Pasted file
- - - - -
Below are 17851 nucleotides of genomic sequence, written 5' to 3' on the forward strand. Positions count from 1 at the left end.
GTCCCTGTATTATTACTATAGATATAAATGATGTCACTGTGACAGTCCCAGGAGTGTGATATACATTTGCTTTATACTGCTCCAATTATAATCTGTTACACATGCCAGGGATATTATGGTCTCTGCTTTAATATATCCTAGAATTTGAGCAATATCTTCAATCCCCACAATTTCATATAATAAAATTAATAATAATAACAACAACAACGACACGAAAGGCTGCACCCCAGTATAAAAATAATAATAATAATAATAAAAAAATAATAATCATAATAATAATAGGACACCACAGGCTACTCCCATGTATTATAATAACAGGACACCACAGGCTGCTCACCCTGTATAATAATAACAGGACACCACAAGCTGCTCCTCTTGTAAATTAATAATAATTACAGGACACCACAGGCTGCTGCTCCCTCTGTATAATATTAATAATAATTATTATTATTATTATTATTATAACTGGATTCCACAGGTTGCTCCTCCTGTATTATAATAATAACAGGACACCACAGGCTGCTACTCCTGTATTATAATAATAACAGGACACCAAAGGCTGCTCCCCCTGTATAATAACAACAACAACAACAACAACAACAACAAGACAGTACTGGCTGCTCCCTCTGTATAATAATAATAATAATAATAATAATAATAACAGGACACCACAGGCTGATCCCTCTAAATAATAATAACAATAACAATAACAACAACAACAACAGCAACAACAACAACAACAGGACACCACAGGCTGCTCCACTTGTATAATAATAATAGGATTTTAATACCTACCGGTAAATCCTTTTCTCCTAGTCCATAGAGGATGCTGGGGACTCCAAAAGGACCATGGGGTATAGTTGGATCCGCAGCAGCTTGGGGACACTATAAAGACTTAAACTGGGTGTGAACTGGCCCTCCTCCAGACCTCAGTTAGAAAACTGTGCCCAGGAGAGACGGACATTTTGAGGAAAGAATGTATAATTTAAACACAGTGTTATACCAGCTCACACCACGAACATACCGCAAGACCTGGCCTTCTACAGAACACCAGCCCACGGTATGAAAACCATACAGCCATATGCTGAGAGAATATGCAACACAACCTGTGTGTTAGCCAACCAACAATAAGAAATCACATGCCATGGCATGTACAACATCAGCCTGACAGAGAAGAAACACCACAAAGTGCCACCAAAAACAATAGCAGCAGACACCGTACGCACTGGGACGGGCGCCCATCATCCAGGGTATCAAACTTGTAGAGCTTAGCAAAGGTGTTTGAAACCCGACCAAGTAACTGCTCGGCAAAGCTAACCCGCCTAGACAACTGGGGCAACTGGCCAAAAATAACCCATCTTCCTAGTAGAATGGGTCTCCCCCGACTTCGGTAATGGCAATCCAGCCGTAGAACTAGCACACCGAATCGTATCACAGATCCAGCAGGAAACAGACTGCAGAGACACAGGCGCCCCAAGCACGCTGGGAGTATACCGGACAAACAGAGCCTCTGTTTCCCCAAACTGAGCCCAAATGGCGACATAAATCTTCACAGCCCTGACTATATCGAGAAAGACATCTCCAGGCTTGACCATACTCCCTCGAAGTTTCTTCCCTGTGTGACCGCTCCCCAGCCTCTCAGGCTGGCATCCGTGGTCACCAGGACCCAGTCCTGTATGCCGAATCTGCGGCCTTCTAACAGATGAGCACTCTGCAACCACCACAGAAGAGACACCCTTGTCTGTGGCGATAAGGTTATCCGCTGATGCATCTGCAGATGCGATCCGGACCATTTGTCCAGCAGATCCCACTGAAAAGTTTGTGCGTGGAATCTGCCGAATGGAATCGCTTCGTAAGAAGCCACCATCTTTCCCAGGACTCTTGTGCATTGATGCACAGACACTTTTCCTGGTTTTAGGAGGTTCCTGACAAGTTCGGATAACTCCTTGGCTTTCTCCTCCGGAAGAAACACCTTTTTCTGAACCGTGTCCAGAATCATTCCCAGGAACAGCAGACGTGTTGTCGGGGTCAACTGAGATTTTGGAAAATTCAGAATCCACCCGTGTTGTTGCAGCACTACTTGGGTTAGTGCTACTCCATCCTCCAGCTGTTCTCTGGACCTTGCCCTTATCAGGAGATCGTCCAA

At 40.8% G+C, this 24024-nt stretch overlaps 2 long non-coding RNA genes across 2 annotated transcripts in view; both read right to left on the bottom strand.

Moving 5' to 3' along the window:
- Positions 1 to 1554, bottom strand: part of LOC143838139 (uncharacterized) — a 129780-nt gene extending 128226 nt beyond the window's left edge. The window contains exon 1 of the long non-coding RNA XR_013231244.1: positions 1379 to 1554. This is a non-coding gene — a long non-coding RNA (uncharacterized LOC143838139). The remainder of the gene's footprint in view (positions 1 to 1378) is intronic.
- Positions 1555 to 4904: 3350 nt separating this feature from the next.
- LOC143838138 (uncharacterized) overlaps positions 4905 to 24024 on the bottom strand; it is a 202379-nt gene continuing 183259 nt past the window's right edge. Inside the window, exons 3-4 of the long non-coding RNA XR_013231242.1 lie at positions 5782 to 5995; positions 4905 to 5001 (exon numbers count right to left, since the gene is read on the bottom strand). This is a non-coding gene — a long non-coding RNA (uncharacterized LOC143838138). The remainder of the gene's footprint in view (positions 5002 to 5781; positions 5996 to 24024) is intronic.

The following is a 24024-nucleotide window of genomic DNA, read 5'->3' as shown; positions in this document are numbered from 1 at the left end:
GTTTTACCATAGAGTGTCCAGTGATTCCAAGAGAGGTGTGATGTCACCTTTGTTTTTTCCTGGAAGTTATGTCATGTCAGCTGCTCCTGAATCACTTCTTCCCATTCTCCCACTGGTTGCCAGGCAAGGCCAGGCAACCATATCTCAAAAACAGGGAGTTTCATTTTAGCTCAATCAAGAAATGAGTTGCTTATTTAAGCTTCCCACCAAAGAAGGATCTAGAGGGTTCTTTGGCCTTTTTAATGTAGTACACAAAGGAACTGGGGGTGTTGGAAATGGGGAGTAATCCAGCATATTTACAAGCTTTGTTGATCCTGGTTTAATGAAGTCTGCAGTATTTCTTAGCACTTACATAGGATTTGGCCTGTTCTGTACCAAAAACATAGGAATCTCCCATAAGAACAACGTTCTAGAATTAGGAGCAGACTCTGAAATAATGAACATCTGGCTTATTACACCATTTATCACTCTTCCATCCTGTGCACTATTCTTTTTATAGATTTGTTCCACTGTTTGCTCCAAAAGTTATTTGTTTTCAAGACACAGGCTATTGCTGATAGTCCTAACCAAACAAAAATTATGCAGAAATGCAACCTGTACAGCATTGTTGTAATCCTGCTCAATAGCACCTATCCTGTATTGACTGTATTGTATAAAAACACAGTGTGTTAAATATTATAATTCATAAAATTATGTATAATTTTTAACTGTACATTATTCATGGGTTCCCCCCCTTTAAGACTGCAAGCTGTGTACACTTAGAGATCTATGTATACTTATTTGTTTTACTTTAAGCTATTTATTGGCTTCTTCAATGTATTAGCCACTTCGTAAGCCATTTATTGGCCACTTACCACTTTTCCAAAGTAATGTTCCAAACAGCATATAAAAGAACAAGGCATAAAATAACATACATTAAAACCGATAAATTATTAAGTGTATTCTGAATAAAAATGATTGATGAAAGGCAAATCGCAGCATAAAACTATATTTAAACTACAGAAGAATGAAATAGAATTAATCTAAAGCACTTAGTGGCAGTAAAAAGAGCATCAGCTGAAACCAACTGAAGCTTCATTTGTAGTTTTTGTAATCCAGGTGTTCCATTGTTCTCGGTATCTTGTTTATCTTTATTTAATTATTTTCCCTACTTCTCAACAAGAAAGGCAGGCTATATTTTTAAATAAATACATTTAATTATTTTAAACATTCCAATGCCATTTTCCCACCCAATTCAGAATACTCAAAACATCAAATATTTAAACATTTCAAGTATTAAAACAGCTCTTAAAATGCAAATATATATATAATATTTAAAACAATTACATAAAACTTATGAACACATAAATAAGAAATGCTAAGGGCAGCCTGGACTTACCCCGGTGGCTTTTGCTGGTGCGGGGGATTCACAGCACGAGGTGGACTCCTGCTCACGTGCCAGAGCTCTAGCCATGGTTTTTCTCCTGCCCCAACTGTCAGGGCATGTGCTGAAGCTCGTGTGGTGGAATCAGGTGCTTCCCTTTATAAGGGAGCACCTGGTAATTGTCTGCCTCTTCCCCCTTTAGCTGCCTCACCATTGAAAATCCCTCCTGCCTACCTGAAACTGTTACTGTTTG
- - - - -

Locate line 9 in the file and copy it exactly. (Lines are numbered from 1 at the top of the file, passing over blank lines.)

GTTTTACCATAGAGTGTCCAGTGATTCCAAGAGAGGTGTGATGTCACCTTTGTTTTTTCCTGGAAGTTATGTCATGTCAGCTGCTCCTGAATCACTTCTTCCCATTCTCCCACTGGTTGCCAGGCAAGGCCAGGCAACCATATCTCAAAAACAGGGAGTTTCATTTTAGCTCAATCAAGAAATGAGTTGCTTATTTAAGCTTCCCACCAAAGAAGGATCTAGAGGGTTCTTTGGCCTTTTTAATGTAGTACACAAAGGAACTGGGGGTGTTGGAAATGGGGAGTAATCCAGCATATTTACAAGCTTTGTTGATCCTGGTTTAATGAAGTCTGCAGTATTTCTTAGCACTTACATAGGATTTGGCCTGTTCTGTACCAAAAACATAGGAATCTCCCATAAGAACAACGTTCTAGAATTAGGAGCAGACTCTGAAATAATGAACATCTGGCTTATTACACCATTTATCACTCTTCCATCCTGTGCACTATTCTTTTTATAGATTTGTTCCACTGTTTGCTCCAAAAGTTATTTGTTTTCAAGACACAGGCTATTGCTGATAGTCCTAACCAAACAAAAATTATGCAGAAATGCAACCTGTACAGCATTGTTGTAATCCTGCTCAATAGCACCTATCCTGTATTGACTGTATTGTATAAAAACACAGTGTGTTAAATATTATAATTCATAAAATTATGTATAATTTTTAACTGTACATTATTCATGGGTTCCCCCCCTTTAAGACTGCAAGCTGTGTACACTTAGAGATCTATGTATACTTATTTGTTTTACTTTAAGCTATTTATTGGCTTCTTCAATGTATTAGCCACTTCGTAAGCCATTTATTGGCCACTTACCACTTTTCCAAAGTAATGTTCCAAACAGCATATAAAAGAACAAGGCATAAAATAACATACATTAAAACCGATAAATTATTAAGTGTATTCTGAATAAAAATGATTGATGAAAGGCAAATCGCAGCATAAAACTATATTTAAACTACAGAAGAATGAAATAGAATTAATCTAAAGCACTTAGTGGCAGTAAAAAGAGCATCAGCTGAAACCAACTGAAGCTTCATTTGTAGTTTTTGTAATCCAGGTGTTCCATTGTTCTCGGTATCTTGTTTATCTTTATTTAATTATTTTCCCTACTTCTCAACAAGAAAGGCAGGCTATATTTTTAAATAAATACATTTAATTATTTTAAACATTCCAATGCCATTTTCCCACCCAATTCAGAATACTCAAAACATCAAATATTTAAACATTTCAAGTATTAAAACAGCTCTTAAAATGCAAATATATATATAATATTTAAAACAATTACATAAAACTTATGAACACATAAATAAGAAATGCTAAGGGCAGCCTGGACTTACCCCGGTGGCTTTTGCTGGTGCGGGGGATTCACAGCACGAGGTGGACTCCTGCTCACGTGCCAGAGCTCTAGCCATGGTTTTTCTCCTGCCCCAACTGTCAGGGCATGTGCTGAAGCTCGTGTGGTGGAATCAGGTGCTTCCCTTTATAAGGGAGCACCTGGTAATTGTCTGCCTCTTCCCCCTTTAGCTGCCTCACCATTGAAAATCCCTCCTGCCTACCTGAAACTGTTACTGTTTG